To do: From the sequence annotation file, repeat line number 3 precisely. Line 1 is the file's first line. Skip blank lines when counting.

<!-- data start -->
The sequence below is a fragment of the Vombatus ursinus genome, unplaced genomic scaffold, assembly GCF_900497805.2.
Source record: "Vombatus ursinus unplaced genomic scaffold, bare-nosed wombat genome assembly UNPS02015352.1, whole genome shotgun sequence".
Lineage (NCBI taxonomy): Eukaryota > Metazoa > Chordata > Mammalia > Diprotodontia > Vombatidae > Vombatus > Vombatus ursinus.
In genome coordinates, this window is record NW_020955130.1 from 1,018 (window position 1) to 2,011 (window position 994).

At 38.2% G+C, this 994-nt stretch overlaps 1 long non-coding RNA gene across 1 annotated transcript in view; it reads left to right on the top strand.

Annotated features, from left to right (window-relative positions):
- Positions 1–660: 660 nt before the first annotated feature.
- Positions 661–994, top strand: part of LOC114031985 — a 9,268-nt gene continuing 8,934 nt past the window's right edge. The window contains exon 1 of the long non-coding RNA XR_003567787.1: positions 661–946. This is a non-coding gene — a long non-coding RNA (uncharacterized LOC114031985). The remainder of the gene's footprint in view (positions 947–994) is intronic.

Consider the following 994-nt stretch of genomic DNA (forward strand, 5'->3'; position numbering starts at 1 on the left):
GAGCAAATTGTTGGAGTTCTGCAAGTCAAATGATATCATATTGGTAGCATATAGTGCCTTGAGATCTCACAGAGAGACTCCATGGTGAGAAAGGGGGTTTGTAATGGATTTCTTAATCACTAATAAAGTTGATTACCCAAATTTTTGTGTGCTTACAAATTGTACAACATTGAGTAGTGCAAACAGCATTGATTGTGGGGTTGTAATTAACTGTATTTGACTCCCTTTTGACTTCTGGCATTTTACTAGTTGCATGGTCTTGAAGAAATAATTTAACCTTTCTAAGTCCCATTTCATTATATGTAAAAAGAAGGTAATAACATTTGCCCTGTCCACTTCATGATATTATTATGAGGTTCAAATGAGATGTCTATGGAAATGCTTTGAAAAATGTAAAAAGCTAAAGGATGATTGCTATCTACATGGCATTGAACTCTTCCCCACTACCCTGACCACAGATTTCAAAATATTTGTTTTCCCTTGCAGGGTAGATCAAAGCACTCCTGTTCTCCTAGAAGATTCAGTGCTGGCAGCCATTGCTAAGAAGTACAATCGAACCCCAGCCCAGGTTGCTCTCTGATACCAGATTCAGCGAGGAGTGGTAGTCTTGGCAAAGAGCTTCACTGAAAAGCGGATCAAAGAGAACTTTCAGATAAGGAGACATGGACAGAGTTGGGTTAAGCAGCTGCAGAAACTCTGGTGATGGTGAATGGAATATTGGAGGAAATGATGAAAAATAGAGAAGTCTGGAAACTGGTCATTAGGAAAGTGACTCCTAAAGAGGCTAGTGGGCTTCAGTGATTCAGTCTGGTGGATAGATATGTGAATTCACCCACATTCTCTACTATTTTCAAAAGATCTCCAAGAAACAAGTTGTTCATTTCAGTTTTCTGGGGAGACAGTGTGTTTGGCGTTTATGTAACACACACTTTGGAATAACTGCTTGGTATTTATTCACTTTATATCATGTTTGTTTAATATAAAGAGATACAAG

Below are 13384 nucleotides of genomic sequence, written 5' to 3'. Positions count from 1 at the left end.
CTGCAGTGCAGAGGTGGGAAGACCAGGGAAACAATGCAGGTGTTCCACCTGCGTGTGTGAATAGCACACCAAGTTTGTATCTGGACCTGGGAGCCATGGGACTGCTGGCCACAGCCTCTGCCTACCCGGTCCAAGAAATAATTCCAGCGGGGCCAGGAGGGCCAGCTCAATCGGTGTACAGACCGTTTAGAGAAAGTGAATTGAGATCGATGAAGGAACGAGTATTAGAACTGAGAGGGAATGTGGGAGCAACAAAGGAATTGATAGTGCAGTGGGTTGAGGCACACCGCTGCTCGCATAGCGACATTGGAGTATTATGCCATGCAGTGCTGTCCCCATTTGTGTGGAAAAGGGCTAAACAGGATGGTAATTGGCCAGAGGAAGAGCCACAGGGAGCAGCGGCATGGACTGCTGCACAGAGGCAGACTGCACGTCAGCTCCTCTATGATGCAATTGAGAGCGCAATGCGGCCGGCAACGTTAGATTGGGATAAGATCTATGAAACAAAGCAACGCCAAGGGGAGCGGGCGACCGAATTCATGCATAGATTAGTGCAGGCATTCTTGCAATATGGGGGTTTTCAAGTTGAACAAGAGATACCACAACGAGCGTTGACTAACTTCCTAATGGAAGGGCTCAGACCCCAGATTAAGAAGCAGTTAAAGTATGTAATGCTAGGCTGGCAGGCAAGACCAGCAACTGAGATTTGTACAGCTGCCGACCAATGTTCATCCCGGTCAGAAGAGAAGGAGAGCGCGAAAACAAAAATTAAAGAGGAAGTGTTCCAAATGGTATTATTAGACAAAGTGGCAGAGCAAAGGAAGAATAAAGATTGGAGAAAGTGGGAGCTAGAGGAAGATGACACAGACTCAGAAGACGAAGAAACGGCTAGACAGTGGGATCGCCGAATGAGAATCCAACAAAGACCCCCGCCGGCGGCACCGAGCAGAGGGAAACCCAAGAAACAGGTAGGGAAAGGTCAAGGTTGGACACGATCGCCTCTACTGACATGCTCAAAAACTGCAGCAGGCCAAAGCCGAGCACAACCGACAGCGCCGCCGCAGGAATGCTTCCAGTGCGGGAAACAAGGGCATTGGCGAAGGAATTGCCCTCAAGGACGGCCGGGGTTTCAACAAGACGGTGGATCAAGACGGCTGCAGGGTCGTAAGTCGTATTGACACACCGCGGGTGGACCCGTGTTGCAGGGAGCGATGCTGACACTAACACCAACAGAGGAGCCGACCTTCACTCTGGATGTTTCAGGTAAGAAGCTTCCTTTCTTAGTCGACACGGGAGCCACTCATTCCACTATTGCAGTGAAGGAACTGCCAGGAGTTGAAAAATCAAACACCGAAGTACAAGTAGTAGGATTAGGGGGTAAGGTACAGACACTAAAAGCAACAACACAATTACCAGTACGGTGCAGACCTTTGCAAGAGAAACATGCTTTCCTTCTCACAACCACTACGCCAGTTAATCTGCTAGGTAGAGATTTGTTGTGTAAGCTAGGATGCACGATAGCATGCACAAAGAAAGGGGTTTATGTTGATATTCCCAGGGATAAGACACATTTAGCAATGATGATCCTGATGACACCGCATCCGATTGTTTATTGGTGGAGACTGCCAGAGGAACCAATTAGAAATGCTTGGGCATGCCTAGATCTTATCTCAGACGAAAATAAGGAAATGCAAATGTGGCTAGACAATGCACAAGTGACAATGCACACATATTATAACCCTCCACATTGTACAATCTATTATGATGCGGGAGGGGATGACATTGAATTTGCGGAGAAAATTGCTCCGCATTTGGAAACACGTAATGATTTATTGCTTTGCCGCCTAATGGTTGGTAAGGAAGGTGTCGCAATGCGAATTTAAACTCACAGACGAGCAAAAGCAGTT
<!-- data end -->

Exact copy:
Lineage (NCBI taxonomy): Eukaryota > Metazoa > Chordata > Mammalia > Diprotodontia > Vombatidae > Vombatus > Vombatus ursinus.